Whether or not one thinks Democrats should substitute another candidate for Biden as their nominee, that is a matter for the Democratic Party to decide pursuant to its rules, and there is nothing improper, illegitimate or undemocratic (small-d) for members of the party to deliberate among themselves as to the best course for their party to take in light of developing conditions.

To be sure, Biden is the presumptive nominee based on the results of the party’s presidential primaries, and unless he withdraws from the race the delegates to the party’s nominating convention who are “pledged” to his candidacy–according to the party’s rules–“shall in all good conscience reflect the sentiments of [the voters] who elected them.” But if Biden ultimately decides to withdraw based on all the input he’s been receiving from members of his own party, both leaders and grassroots, then there is no “coup” at all. Instead, the party would be deciding for itself what’s best in the circumstances.

In fact, even if Biden refuses to withdraw and an effort is mounted to challenge his continued candidacy based on the proposition that his “pledged” delegates should no longer vote for him “in all good conscience” because of what’s changed since the primaries (including his disastrous debate performance), that effort would not be a “coup” attempt. Although, as a practical matter, I think such an effort would be most likely to fail, it would not be in any way improper, illegitimate, or undemocratic (small-d) under the party’s rules. Rather, it would be following those very rules to hash out a significant disagreement among the party’s members about what the party should do.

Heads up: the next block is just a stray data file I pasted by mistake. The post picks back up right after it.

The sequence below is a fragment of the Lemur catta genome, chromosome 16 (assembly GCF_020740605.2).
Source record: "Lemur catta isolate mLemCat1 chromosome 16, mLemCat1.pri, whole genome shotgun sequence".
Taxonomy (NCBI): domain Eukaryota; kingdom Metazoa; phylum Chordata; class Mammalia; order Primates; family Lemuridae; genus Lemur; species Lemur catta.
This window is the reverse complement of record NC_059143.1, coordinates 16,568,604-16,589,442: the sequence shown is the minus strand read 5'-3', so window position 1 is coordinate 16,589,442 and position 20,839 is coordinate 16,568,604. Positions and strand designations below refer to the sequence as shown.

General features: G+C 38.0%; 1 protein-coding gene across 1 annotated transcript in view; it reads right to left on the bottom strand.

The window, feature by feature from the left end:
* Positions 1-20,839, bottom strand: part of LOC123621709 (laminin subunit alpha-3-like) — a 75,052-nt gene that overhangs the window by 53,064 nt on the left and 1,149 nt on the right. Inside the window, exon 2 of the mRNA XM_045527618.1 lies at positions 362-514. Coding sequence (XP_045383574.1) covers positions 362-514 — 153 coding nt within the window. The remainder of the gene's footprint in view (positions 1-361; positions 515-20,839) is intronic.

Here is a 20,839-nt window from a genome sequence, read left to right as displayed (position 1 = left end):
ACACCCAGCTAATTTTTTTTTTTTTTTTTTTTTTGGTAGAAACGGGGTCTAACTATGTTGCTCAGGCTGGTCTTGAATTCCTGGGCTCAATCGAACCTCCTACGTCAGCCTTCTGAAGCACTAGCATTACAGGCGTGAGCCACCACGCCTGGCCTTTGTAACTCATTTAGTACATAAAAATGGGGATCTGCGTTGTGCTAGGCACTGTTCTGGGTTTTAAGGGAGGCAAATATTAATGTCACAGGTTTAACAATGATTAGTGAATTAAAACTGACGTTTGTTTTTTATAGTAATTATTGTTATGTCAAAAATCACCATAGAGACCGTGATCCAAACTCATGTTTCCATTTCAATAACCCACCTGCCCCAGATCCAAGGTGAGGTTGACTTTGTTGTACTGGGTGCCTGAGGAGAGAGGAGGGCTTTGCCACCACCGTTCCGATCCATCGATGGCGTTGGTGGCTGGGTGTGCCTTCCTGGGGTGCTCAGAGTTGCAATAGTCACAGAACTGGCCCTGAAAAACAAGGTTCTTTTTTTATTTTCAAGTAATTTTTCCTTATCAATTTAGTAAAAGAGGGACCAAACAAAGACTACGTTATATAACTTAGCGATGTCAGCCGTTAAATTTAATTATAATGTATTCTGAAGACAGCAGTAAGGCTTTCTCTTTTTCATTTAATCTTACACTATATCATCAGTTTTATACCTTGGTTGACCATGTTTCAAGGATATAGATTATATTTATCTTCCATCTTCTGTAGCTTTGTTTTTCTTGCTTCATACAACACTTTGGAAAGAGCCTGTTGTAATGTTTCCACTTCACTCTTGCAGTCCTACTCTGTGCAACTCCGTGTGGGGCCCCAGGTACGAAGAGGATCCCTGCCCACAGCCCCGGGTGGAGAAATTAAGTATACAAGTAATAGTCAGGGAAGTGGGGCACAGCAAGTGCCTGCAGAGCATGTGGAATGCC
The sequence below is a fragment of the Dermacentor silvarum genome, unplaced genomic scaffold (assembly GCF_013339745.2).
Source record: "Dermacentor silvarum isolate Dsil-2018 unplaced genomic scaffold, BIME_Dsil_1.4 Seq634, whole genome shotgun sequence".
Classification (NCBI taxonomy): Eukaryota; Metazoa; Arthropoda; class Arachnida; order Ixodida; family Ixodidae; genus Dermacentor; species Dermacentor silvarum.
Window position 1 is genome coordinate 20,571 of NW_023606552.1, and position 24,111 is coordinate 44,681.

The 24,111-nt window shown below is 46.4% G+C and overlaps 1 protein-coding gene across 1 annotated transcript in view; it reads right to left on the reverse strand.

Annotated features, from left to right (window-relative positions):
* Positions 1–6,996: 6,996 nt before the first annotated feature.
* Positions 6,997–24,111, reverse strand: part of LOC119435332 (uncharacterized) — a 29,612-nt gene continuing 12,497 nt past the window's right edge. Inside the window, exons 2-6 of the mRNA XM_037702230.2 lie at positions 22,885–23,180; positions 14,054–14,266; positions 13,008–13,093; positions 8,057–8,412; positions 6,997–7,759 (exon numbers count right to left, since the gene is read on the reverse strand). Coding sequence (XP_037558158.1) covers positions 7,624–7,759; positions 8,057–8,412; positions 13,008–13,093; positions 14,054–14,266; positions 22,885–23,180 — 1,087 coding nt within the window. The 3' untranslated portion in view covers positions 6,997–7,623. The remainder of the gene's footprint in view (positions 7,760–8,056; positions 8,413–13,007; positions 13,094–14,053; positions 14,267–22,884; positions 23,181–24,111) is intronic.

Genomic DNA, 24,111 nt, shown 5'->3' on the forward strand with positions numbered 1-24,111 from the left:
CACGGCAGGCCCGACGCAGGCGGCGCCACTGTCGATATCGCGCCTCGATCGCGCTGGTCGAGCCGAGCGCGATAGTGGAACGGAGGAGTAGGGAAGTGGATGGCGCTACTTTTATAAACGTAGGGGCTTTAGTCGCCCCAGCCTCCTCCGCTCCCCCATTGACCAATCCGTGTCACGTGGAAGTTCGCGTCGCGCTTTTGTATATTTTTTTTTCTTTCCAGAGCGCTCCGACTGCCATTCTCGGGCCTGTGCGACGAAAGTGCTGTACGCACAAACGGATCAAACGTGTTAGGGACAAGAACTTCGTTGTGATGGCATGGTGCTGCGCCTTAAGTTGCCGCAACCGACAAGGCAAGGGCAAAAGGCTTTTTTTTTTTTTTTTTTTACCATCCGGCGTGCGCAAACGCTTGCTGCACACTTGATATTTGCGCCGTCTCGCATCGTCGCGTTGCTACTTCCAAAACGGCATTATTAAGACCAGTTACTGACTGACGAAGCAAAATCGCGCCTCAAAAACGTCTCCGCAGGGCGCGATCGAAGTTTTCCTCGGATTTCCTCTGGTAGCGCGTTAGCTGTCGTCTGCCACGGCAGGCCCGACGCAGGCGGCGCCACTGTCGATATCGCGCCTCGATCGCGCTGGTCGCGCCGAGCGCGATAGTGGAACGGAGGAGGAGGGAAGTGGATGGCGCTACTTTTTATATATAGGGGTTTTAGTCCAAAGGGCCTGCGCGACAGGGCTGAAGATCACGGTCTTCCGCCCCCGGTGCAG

A coup, by contrast, is the seizure of power contrary to established rules–the opposite of what Democrats in good faith disagreement would be doing as part of the party’s internal self-governance. The term “coup” therefore is much more appropriate to apply to what Trump attempted in his effort to seize a second term despite losing the 2020 election. In my own writing about the 2020 election, I have often been hesitant to use the term “coup” to describe what Trump did (although I have done so occasionally) based on a belief that using the term tends to cause an emotional response that can cloud analytic reasoning over what actually happened. Nonetheless, insofar as Trump fought to repudiate the outcome of the 2020 election in order to cling to power using improper, illegitimate, and undemocratic (small-d) means–like attempting to pressure Pence into rejecting the valid electoral votes from the states–it is not wrong to use the term “coup” to describe what Trump attempted.

It is wrong, however, to use the same term to describe the current contestation within the Democratic Party. It is a false equivalence to write, as Susan Glasser did, that the attempted “coup against Joe Biden” would be anything like what Trump did in response to being “repudiated by voters” in 2020. Even if it’s a false equivalence that the Trump campaign already has seized upon, journalists should not make the same mistake.